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Mike's Around-The-World Trip Update #7 - 6.23.2004
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so i bid farewell to the oil tycoon and the guy
running the an aharla hostel and climbed on my bike.
it was 2:40 and i wanted to make the 3:00 ferry to
rossaveel. i checked that i had everything and
started up the hill (there is always a hill) toward
the main road to the pier. my competitive spirit got
the best of me (it often does on the bike) and i sped
up to pass the guy on a bike about 20 meters ahead of
me. i shot past him and had quite a bit of speed
going already as i topped the hill and started down
the other side. there were a number of people walking
up the hill from the pier and some more heading down
to it, also some people on bikes, a bit crowded it was
but i have been doing this a long time and have a 6th
sense about where people will zig and where they will
zag so i easily avoided them. i saw a 10 year-old
girl on a bike up ahead slowly drifting into the left
lane (my lane as i am in ireland and you drive on the
"wrong" side here) so i moved over farther to the left
to avoid her. she drifted farther, i moved farther,
she drifted even farther, i moved farther, i was
really flying, about 40 kph i would say and i ran out
of space. she screamed as i crashed full-throttle
into her front wheel. i went sailing. my bike threw
me off and i landed hard on the concrete, skidding for
several meters before i finally stopped. the panniers
flew off my bike, my sleeping bag too, and i lay in a
heap in the middle of the road about 3 meters from my
bike. one pannier was on one side of the street, the
other in the road next to me. as i fell i remember
thinking "oh man, this is it. this is going to be
bad." the crowd gasped as i swiveled my head back to
look at what the hell just happened. there stood the
little girl, still on her bike asking me if i was
okay, telling me she was sorry. she hadn't a scrape
on her - i looked like i was mugged by a group of
bandits. i quietly told her to watch herself and
ignored all questions. i picked up my panniers, my
bike and my pride, dusted myself off, and coasted the
rest of the way to the pier to catch the ferry.
(parents: i don't have kids myself but i am sure they
come with a steering wheel. i suggest you keep your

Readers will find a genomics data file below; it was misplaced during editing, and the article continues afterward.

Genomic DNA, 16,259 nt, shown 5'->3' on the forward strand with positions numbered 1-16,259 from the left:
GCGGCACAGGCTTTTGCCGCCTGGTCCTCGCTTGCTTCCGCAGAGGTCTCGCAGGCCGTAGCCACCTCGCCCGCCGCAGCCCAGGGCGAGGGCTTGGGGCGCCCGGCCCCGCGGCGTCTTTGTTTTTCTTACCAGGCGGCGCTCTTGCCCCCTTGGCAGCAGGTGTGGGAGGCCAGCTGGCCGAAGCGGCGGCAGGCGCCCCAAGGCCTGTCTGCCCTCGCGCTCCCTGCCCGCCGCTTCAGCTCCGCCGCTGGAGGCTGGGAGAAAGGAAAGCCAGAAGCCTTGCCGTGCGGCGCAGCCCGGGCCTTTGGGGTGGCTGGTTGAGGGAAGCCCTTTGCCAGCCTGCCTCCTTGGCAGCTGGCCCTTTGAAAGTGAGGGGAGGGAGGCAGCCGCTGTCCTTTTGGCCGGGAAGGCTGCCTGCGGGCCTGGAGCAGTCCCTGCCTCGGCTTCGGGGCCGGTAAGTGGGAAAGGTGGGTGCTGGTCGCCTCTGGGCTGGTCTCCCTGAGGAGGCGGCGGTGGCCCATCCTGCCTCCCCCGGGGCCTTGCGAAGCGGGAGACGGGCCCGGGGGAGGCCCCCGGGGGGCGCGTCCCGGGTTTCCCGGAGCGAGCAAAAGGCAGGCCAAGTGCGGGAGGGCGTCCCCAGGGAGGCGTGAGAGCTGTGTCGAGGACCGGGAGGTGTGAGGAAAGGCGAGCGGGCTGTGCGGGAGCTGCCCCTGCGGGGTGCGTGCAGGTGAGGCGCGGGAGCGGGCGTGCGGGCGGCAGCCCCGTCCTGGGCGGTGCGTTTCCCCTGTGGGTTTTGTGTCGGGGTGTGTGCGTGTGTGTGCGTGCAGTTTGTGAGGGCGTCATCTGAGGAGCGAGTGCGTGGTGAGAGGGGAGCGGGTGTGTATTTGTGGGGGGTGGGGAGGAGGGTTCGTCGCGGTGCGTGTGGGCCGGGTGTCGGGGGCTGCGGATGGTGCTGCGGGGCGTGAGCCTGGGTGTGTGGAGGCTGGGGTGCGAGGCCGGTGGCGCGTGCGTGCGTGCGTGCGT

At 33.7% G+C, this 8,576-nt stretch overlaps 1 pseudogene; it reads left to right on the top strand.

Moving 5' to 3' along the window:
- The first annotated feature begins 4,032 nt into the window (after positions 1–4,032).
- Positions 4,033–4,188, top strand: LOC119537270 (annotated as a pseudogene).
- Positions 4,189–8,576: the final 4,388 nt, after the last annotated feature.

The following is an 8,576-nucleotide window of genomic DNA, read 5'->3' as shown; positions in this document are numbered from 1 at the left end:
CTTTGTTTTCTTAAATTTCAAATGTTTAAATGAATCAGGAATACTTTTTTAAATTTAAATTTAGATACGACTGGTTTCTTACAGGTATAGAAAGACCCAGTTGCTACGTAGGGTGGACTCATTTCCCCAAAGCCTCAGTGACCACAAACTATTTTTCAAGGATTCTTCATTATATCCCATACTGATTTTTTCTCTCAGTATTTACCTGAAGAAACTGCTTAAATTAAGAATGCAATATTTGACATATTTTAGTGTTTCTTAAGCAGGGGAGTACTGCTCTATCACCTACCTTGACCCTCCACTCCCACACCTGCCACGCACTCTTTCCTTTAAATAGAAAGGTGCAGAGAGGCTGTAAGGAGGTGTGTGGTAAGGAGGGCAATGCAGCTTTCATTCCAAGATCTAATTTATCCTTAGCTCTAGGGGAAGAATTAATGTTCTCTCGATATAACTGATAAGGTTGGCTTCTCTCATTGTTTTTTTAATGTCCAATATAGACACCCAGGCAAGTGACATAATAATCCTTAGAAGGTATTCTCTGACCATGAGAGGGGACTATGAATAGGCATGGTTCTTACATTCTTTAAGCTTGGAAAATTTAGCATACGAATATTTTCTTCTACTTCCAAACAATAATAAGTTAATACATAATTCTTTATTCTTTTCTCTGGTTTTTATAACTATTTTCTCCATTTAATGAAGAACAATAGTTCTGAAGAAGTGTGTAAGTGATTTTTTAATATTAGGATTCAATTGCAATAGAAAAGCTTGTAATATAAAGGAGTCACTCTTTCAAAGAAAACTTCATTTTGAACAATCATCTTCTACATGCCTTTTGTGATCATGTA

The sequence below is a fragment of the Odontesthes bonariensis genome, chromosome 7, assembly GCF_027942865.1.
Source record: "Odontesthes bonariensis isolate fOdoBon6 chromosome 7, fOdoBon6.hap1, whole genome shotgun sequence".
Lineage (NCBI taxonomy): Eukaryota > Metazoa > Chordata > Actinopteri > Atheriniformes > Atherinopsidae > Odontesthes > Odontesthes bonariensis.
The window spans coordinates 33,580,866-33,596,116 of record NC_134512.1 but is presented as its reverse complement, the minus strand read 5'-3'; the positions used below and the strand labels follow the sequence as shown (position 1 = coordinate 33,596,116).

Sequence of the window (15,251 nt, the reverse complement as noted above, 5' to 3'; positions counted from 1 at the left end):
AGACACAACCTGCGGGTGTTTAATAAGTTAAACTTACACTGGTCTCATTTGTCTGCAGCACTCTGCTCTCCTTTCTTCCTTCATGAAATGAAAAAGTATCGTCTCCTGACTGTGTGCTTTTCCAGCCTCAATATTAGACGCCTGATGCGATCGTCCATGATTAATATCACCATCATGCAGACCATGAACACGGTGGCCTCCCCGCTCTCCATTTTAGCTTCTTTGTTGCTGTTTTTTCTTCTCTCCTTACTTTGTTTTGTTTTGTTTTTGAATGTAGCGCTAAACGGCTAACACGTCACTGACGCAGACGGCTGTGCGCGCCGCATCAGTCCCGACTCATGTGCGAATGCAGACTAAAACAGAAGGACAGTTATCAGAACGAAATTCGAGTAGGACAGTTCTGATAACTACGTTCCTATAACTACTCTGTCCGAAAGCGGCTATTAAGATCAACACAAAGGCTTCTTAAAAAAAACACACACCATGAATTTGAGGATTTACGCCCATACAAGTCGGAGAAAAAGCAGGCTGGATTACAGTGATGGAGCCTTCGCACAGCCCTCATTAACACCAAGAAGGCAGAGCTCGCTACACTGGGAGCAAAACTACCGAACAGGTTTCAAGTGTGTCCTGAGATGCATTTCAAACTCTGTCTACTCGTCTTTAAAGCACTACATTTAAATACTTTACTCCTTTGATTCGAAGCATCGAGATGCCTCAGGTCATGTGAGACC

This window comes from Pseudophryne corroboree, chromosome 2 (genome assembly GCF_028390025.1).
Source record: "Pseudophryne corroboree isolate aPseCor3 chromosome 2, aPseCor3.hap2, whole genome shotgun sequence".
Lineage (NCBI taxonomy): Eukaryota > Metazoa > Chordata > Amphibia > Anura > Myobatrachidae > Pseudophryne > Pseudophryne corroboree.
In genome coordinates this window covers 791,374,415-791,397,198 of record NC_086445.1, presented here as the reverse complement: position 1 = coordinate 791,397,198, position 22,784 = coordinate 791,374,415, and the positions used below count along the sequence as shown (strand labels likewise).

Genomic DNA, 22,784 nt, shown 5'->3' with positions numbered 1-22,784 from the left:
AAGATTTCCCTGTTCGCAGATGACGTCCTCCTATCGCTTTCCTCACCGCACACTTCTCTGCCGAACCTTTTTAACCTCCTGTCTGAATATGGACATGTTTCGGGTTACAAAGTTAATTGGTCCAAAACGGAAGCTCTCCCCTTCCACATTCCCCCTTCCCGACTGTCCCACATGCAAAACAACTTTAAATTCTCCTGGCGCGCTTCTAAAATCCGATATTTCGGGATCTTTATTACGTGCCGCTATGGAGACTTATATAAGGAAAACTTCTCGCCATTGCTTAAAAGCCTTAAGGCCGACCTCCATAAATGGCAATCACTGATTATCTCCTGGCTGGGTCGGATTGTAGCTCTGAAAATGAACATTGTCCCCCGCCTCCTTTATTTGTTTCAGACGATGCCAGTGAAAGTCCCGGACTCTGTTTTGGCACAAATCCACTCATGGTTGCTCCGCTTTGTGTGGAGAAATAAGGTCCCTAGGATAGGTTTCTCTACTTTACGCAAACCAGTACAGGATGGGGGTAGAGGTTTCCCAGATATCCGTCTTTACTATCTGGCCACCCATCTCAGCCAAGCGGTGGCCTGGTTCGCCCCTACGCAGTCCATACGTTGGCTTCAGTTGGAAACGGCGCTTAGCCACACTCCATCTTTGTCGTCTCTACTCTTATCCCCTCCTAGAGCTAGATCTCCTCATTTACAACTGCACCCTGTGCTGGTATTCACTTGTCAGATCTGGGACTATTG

hands on it until they are about 18; they don't know
that anyone else in the world exists until about then.
how they all don't wander onto railroad tracks at
least once in there life is a miracle to me.) my bike
looked mangled and i couldn't pedal it - i thought it
was destroyed. i played with the chain for a bit, got
my hands real greasy and fixed it. i jumped on the
ferry just in time.

i hadn't enough time to think about what happened
because i wanted to get off the aran island of
inishmor to continue my journey up ireland's west
coast and so made haste for the ferry. but with a
little time to reflect i couldn't believe i wasn't
hurt more than i was; a long wide scrape on my right
elbow, a chewed up right calf, ripped clothing, but
that was about it. i didn't have much time to think
about it then either because as i stood there
examining the broken chunk of my helmet i heard the
tremendous roar of a helicopter; it was right behind
us, right behind the 20 meter boat i was on and
closing fast. a massive red and white irish coast
guard rescue helicopter...chasing us. it easily
closed the distance and was right above us, i mean
RIGHT ABOVE US, i would say 5 meters (15 feet...sorry,
in europe mode at the moment) over the stern of the
ship keeping perfect speed with us, facing us at a 45
degree angle. the sight was incredible. i have never
been that close to a helicopter, especially while
speeding along the atlantic in a boat. the sound was
deafening but absolutely thrilling. what was it doing
there? i thought an old dude in the back had a grabber
or something and the chopper was there to haul him to
a hospital but when i ran to the back to check the
scene everyone there was just staring up at it in
amazement. we all watched spellbound as a guy in
uniform, helmet, wetsuit and sunglasses threw open the
side door and waved at us. we waved back. everyone
on the ship looked at each other and smiled. dude in
the chopper grabs a line that hung from an arm
extending from the door and attaches himself to it -
at this moment we realize he means to board our ship
and sure enough a minute later he is dangling above
our speeding ship the helicopter out there just off
the irish coast. i watched dumbfounded. he made it
to the enthuisiastic cheers of the crowd, me included.
he stood there for a bit as the chopper stuck with
us. he never said a word, just stood there.